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Mudville: March 1, 2024 5:14 am PDT

Mark Dewey

"From the time I can remember whenever someone asked what I wanted to do when I grew up, I always said I wanted to be a baseball player.”

In a recent episode of his podcast, In the Bullpen, Mark Dewey highlighted comments made by Fred McGriff and Scott Rolen in the press during their Hall of Fame induction weekend.

McGriff spoke of how Lloyd Moseby, Jesse Barfield and George Bell taught him how to be a professional, how to respect the game and how to play the game the right way. Rolen spoke about how team success was most important in the game and the reason he has achieved his individual lofty status in the game’s history is because of the team’s success.

In an era where humility and respect are severely lacking in the game and in society, it was not only refreshing to hear two universally beloved stars speak in these terms, but it’s also fantastic that former ballplayers like Dewey are highlighting this and helping to amplify that message. In fact, if you tune into any episode of In the Bullpen, which I highly encourage you do, you will hear these types of messages frequently.

Dewey pitched in 119 games over six Big League seasons and spent nearly two decades as a professional coach including most recently as the Minor League Pitching Coordinator for the Milwaukee Brewers. While Dewey is a talented, knowledgeable and successful coach, he also recognizes the bigger picture developing young players into fine men with an eye on their post-baseball life.

The game, and really the world today, needs more people like him, so let’s go Spitballin’ with Mark Dewey.

Thanks for joining us, Mr. Dewey! I really enjoy what you have to say on your podcast, so I am really looking forward to talking baseball with you. Let’s go back to your childhood first. What was baseball like for you as a kid?

I started playing tee ball when I was eight and went through Little League all the way through high school. But I would say that 80% of all the baseball I played was not organized. We would play in the field behind our neighbor’s house, the Little League field or the high school field and were playing baseball all the time. It wasn’t just when an organized event was taking place. I love baseball as far back as I can remember and would play it anywhere at any time. I played football and basketball and ran track too, but baseball was always the sport that I loved.

Did you have any favorite teams or players growing up?

I grew up in west Michigan, so the Tigers were my team. My earliest recollection of the first players I rooted for were Bill Freehan, Willie Horton and Al Kaline. But when I got old enough to really follow the game, it was around the time when the guys who would become instrumental in the 1984 World Series were coming into baseball. Lance Parrish, Lou Whitaker, Jack Morris, Alan Trammel, Kirk Gibson and those kind of guys.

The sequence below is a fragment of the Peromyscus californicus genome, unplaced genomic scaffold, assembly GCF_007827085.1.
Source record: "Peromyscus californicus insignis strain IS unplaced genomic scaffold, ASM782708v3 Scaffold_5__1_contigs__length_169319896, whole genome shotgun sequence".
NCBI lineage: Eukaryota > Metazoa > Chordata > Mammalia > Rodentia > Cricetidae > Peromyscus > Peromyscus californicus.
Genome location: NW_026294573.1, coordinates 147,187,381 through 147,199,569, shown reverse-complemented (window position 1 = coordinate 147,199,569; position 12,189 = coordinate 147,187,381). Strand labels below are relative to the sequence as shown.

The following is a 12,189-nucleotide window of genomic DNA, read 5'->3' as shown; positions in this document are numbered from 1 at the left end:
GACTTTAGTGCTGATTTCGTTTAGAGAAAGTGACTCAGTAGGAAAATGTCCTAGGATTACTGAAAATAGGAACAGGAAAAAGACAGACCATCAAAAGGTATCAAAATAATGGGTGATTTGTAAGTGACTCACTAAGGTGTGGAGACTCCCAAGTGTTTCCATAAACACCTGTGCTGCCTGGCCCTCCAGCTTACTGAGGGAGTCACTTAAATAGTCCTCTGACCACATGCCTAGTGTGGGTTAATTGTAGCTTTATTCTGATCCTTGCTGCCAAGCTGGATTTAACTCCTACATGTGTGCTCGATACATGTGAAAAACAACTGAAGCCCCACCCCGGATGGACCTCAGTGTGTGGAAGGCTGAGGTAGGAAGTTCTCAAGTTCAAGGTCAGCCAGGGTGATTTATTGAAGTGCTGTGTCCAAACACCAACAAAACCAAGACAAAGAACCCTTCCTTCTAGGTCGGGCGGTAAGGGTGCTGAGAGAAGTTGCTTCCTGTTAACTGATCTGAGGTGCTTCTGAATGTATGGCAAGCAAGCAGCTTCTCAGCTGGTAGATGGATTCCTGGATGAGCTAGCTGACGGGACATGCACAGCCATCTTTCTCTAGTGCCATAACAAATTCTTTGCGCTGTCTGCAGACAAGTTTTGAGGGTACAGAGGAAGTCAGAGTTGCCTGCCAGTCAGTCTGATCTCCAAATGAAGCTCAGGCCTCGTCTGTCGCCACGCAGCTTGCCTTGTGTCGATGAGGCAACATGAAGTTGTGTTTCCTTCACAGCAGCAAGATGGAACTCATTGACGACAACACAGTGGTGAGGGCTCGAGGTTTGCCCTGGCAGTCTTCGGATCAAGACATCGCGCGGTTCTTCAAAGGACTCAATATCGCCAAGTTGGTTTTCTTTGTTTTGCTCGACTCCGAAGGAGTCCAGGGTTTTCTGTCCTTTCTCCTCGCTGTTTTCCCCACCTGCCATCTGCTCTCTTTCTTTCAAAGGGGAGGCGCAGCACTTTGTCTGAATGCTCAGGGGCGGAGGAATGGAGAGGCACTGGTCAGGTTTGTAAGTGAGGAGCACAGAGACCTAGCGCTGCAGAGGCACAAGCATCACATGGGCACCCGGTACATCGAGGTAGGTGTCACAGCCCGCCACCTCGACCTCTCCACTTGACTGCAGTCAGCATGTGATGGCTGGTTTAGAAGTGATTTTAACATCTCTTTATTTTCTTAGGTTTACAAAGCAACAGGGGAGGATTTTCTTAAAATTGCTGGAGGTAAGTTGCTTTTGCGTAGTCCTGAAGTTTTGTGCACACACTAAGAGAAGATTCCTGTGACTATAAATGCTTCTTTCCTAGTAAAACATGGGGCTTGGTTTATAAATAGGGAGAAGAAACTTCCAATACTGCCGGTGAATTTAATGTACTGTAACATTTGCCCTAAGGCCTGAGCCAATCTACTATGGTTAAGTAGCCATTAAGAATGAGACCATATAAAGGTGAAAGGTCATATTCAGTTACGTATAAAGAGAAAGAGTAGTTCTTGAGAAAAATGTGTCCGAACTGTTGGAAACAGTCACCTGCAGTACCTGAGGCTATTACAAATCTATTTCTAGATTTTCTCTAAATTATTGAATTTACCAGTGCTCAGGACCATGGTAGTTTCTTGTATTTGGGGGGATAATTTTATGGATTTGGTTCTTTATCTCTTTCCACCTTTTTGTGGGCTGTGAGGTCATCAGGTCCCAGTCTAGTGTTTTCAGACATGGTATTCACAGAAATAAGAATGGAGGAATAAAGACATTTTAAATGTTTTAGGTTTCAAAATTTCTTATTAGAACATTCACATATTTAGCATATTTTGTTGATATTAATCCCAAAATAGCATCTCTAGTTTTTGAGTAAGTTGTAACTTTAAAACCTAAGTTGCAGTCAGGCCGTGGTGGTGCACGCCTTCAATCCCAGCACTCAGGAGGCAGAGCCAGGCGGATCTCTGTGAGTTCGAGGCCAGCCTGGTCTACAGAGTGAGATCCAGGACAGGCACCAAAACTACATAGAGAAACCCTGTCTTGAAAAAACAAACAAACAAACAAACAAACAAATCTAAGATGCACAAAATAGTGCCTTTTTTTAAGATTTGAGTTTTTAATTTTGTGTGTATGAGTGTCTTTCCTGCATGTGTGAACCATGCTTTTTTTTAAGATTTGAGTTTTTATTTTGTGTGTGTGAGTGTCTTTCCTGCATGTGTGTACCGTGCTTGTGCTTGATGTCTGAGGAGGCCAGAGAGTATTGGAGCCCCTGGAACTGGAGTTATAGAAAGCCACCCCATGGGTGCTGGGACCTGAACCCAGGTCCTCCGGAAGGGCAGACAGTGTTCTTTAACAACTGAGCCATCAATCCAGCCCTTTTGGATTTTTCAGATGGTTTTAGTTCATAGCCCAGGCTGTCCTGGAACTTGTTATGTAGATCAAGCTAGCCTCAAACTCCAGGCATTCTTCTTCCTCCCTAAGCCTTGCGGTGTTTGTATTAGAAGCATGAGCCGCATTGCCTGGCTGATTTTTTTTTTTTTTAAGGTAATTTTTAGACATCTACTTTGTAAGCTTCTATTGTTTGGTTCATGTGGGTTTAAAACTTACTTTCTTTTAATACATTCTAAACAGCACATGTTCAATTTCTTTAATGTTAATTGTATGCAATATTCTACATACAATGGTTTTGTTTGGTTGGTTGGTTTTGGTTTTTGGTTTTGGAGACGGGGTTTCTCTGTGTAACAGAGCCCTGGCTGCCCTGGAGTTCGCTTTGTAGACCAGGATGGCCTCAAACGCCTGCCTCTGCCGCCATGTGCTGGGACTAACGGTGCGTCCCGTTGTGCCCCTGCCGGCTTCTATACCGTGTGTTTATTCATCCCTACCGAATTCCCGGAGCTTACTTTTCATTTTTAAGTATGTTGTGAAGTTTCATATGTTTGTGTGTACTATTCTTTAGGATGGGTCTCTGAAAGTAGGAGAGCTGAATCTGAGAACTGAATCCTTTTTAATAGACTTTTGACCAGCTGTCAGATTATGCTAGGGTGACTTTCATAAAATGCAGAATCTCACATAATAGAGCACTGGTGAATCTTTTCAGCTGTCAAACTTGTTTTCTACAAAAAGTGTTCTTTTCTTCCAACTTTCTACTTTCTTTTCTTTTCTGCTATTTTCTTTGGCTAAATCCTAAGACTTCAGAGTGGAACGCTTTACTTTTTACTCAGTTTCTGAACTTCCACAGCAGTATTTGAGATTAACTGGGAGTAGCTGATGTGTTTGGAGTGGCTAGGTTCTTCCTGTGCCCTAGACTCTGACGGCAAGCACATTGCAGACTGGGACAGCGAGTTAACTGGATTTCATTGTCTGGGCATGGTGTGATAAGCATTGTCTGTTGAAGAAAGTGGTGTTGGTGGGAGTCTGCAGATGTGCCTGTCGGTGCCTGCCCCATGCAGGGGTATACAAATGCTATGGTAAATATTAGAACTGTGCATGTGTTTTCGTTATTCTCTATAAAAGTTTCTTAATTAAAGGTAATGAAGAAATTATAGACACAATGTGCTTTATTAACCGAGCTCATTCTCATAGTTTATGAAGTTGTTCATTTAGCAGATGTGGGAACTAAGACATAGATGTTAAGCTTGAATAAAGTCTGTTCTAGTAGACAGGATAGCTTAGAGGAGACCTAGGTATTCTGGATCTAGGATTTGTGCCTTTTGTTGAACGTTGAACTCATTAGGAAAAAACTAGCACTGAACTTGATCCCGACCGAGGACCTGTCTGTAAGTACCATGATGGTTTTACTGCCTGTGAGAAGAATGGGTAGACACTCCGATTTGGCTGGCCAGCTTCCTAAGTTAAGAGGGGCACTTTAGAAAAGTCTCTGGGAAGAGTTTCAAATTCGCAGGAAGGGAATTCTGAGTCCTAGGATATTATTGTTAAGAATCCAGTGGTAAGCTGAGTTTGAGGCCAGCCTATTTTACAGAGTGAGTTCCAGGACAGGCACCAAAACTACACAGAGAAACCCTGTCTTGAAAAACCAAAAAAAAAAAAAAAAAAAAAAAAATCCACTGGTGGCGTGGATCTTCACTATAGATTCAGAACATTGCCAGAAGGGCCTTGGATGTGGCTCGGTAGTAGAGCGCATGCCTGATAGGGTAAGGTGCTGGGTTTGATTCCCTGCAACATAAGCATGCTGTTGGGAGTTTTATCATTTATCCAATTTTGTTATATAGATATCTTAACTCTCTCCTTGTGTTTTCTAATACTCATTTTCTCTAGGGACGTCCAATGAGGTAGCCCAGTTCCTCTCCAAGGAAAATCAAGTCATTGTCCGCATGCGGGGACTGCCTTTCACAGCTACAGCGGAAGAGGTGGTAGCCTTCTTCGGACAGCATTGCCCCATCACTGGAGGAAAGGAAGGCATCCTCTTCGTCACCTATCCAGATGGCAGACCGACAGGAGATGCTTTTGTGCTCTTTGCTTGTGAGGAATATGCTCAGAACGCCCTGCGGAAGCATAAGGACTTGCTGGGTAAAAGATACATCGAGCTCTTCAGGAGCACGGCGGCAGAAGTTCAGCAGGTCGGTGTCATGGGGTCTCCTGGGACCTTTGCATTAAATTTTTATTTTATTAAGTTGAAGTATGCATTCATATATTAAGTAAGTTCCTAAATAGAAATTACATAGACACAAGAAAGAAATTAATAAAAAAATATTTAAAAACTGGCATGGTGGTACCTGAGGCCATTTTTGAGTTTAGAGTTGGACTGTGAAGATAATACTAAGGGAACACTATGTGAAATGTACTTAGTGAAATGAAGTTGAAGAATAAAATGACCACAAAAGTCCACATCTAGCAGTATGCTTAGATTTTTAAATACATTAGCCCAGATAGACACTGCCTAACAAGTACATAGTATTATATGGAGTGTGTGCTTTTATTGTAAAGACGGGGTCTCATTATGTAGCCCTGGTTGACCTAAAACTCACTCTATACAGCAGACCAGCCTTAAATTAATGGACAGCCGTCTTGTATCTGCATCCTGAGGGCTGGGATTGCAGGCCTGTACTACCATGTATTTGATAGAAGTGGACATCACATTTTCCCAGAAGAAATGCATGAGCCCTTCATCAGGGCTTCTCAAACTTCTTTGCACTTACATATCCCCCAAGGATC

You were drafted in the 23rd round of the 1987 draft out of Grand Valley State. What was your draft experience like?

The Giants drafted me and Herm Hannah, the scout that drafted me, only saw me pitch once and I didn’t pitch that well. The Dodgers scout had significant interest, so that’s who I thought was going to draft me. I am friends with John Vander Wal and prior to that season, he was predicted to be one of the top five or ten picks in the country. I knew that I wasn’t going to be a day one pick and that he would be. I went to John’s house and played Strat-o-Matic Baseball and did some other things while he was waiting for the phone call. We had a party at his house that night. The next day I was thinking that I might be drafted. I had a summer league game at like 6:00pm. Some of my college teammates were playing the next game and I thought about staying to watch them play. But then I figured I’d better get home in case I got the call. I was home watching the Tigers game and it was getting late. I was thinking that I should have stayed and watched my buddies because I didn’t think I was going to get the phone call. I had a phone attached to the wall like we all did back then, and I looked over and saw the phone on the floor knocked off the hook! I picked it up and hung it up and within two minutes, I got a call from Herm Hannah telling me that I was drafted.

(Original Caption) San Francisco Giants pitcher Mark Dewey (F-C) leads teammates in sprints along the track of Scottsdale Stadium as pitchers and catchers continued spring training. Members of the full squad must report February 20. (Photo credit: PAUL F. GERO/AFP via Getty Images)

That’s great! You were in A Ball through the 1989 season, but in 1990 you ended up playing AA, AAA and into the Major Leagues. After spending your first three seasons in A Ball, were you surprised to elevate through three levels and make the Majors in 1990?

Like a lot of people, I was just drafted to fill a roster. There are only so many guys who they think are Major League prospects, but they need a whole lot more than that to play. My first full season, I had a great season statistically, but I think the next season, 1989 in the Cal League, was when the Giants thought I was a Big Leaguer. I started 1990 in AA for the first half then I got moved up to AAA. We were in Calgary playing a series and I was watching the Giants play the Expos. The broadcast was in French, so I didn’t understand what they were saying. Trevor Wilson was pitching and Roger Craig went out to the mound and you could tell something was up. I didn’t think much of it, but a little while later I got a knock on the door. It was Larry Hardy, our pitching coach. He said, “You better get some sleep, you’re going to the Big Leagues tomorrow.”

I’m guessing you didn’t get a lot of sleep. What was your first experience like in the Majors?